We know that can be confusing, so let’s reiterate that: These are 2020 dates for 2019 tax forms regarding the 2019 tax year.

As always, if you have any questions feel free to jump over to our Contact page and reach out to us.

Tax Form

2020 Filing Due Date
(for Tax Year 2019)

Form W-2 & certain 1099-Misc (electronic or mail) January 31st
Form 1065 – Partnerships March 16th 
Form 1120-S – S Corporations March 16th 
Form 1040 – Individuals April 15th
FinCEN 114 – FBAR (will be allowed to extend) April 15th
Form 1041 – Trusts and Estates April 15th
Form 1120 – C Corporations April 15th 
Form 990 series – Tax Exempt Organizations  May 15th 
Form 5500 series – Employee Benefit Plan July 31st
Form 1065 Extended Return September 15th
Form 1120-S Extended Return September 15th
Form 1041 Extended Return September 30th
Form 1120 Extended Return October 15th
Form 1040 Extended Return October 15th
FinCEN 114 (Extended with Form 1040) October 15th
Form 5500 series – Employee Benefit Plan Extended Return October 15th
Form 990 series – Tax Exempt Organization Extended Return November 16th

 


Important Tax Dates for 2019

Important Tax Dates for 2019 now on McKay Tax blog

IRS official tax dates you need to stay on top of your taxes.

2019 Federal Legal Holidays

  • January 1 – New Year’s Day
  • January 21 – Martin Luther King Jr.’s Birthday
  • February 18 – Washington’s Birthday
  • April 16 – District of Columbia Emancipation Day
  • May 27 – Memorial Day
  • July 4 – Independence Day
  • September 2 – Labor Day
  • October 14 – Columbus Day
  • November 11 – Veterans’ Day
  • November 28 – Thanksgiving Day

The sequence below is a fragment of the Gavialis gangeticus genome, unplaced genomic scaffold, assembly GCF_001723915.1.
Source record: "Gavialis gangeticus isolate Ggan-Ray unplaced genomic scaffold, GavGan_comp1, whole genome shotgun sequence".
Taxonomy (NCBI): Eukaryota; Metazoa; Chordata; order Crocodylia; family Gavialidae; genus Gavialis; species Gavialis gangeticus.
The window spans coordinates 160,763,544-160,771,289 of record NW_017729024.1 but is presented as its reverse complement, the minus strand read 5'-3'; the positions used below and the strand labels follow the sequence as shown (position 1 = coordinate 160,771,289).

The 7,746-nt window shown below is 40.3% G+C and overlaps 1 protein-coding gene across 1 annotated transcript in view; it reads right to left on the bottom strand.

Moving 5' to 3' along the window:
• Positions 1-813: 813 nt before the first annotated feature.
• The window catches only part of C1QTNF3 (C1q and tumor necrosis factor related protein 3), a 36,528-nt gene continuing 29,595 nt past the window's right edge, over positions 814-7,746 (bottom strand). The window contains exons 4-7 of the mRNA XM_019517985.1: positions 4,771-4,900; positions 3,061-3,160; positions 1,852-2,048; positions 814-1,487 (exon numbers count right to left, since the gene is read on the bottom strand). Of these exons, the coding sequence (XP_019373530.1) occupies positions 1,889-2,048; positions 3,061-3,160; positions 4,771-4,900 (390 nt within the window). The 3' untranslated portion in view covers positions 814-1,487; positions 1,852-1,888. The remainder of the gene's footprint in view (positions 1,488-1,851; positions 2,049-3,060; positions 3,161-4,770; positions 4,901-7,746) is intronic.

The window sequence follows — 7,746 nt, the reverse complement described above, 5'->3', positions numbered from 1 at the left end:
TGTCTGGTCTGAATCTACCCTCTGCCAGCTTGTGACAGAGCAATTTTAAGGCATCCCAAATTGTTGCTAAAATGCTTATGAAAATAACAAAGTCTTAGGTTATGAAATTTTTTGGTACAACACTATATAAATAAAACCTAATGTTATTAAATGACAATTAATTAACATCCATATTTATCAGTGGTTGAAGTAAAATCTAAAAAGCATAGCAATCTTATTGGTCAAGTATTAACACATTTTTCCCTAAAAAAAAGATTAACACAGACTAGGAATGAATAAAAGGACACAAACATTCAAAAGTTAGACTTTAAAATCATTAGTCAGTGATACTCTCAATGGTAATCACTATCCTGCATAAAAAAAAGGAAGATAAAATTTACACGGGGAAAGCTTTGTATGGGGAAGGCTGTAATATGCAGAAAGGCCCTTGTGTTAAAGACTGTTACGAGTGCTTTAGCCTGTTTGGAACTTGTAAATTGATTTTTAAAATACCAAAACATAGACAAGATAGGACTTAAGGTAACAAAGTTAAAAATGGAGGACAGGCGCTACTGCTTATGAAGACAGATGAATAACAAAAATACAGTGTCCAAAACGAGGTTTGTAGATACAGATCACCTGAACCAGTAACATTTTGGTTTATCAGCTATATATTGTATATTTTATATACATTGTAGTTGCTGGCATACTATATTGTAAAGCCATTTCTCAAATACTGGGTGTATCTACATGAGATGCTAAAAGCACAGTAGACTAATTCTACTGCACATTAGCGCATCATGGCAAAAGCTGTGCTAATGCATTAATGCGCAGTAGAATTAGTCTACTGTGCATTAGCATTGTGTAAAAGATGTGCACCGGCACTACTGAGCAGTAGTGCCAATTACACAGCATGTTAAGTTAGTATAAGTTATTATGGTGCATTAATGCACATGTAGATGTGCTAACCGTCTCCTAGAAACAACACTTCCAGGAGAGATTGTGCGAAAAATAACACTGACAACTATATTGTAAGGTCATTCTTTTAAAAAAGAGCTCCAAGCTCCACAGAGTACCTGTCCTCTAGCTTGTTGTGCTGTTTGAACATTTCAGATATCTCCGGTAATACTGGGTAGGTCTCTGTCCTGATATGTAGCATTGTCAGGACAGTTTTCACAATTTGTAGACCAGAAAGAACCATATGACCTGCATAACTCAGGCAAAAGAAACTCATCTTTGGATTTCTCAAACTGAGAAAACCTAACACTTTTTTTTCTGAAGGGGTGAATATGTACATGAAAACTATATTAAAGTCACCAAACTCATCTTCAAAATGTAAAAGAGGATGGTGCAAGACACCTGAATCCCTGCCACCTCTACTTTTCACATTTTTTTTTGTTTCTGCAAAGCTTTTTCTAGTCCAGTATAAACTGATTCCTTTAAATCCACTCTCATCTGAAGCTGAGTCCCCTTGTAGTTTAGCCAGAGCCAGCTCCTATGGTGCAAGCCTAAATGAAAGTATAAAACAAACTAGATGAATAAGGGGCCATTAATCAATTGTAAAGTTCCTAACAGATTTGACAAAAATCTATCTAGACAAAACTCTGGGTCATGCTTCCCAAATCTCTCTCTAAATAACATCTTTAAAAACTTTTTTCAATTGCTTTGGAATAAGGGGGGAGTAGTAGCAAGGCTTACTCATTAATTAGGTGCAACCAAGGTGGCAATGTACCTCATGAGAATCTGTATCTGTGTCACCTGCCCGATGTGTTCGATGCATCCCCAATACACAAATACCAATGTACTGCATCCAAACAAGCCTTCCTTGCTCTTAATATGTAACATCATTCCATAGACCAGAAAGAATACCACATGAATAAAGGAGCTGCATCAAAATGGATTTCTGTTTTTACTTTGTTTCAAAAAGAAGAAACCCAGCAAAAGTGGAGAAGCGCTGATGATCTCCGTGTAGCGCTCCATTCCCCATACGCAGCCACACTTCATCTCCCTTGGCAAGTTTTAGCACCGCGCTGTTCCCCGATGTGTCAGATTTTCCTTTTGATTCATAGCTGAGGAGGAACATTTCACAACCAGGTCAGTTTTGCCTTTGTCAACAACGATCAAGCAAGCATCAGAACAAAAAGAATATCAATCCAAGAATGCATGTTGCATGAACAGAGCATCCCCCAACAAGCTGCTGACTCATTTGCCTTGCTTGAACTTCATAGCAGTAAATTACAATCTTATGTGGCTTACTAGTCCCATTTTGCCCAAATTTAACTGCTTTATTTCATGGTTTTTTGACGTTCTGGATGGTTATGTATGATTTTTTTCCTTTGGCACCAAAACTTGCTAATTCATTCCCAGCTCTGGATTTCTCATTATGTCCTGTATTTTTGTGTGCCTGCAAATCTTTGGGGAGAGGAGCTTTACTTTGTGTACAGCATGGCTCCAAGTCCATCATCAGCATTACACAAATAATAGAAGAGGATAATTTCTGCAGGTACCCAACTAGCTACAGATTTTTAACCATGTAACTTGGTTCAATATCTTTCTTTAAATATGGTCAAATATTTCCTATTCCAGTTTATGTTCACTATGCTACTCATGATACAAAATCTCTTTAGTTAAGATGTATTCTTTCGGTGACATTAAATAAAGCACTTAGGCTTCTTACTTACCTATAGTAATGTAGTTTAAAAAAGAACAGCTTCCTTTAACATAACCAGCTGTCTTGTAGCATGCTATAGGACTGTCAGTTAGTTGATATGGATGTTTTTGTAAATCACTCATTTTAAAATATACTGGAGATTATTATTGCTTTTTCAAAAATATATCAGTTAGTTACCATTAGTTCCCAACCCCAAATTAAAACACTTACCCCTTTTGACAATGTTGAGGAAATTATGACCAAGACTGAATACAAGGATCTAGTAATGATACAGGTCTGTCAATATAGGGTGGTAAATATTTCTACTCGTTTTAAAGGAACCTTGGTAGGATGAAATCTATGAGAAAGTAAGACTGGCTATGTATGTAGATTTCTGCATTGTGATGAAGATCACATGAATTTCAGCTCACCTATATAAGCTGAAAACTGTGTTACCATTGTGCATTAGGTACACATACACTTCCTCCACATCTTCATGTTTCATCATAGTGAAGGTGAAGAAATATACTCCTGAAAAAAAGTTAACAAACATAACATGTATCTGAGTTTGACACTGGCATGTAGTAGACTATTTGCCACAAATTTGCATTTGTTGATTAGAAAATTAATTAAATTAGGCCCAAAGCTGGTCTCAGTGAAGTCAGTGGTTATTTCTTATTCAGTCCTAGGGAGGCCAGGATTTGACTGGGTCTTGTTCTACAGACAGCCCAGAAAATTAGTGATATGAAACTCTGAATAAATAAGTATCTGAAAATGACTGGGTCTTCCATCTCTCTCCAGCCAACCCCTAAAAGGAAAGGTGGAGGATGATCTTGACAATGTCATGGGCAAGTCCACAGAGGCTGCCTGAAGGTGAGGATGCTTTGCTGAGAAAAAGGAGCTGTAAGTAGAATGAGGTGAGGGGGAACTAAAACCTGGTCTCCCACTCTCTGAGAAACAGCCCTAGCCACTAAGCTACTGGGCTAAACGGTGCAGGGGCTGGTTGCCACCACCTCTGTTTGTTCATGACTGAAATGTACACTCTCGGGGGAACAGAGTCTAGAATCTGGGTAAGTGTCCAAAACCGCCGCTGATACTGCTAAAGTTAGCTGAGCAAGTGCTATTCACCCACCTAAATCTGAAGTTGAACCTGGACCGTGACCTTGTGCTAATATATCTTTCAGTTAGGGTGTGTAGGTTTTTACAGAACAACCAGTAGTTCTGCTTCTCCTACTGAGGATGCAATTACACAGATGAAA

• December 25 – Christmas Day

2019 E-File Dates

  • January 28 – First day to e-file and first IRS acknowledgements of e-filed returns
  • April 15 – Last day to e-file timely returns and extension requests
  • April 21 – Last day to retransmit rejected timely filed returns and extensions
  • June 17 – Last day to e-file timely extension request for overseas taxpayers
  • October 15 – Last day to e-file returns that received 6-month extension
  • October 22 – Last day to retransmit rejected late or extension returns

Important 2019 Tax Dates

  • January 10 – Report tips of $20 or more to employer
  • January 15 – Make last 2018 estimated tax payment
  • February 11 – Report tips of $20 or more to employer
  • March 11 – Report tips of $20 or more to employer
  • April 10 – Report tips of $20 or more to employer
  • April 15 – Due date to file calendar year 2018 tax returns or request an automatic 6-month extension of time to file. Pay any tax that is due, even if you file a 6-month extension of time to file.
  • April 15 – First 2019 estimated tax payment due
  • May 10 – Report tips of $20 or more to employer
  • June 10 – Report tips of $20 or more to employer
  • June 17 – Second 2018 estimated tax payment due
  • July 10 – Report tips of $20 or more to employer
  • August 102– Report tips of $20 or more to employer
  • September 10 – Report tips of $20 or more to employer
  • September 16 – Third 2018 estimated tax payment due
  • October 10 – Report tips of $20 or more to employer
  • October 15 – Final due date to file calendar year 2017 tax returns for taxpayers who received a 6-month extension
  • November 12 – Report tips of $20 or more to employer
  • December 10 – Report tips of $20 or more to employer

Your 2018 Business Tax Forms

2018 Business Forms Announcement from McKay Tax & Accounting

Hi Business Clients!

I’ve pieced together all of the forms and calculators you should need to be ready for filing your 2018 business taxes.

The attached Corporate and LLC guidelines and other various forms are to help keep your corporation valid with the state and the federal government in addition to tax planning.   If you do not have a corporate book (Corporation) we can tell you where to obtain one.

Continue reading →


2018 Tax Changes Announcement

2018 Annual Tax Year Update from McKay Tax & Accounting

It’s that time of year again!  Tax season.

We talked a little bit about this in last year’s newsletter.  But here is a reminder —

The Tax Cuts and Jobs Act of 2017 brought on the biggest changes in tax law history.  Overall, new deductions have been added and some old, common deductions have been completely repealed.

Below, I will highlight some of the big changes for the 2018 tax year — both for Individuals and for Businesses. Please give me a call if you have questions.

Continue reading →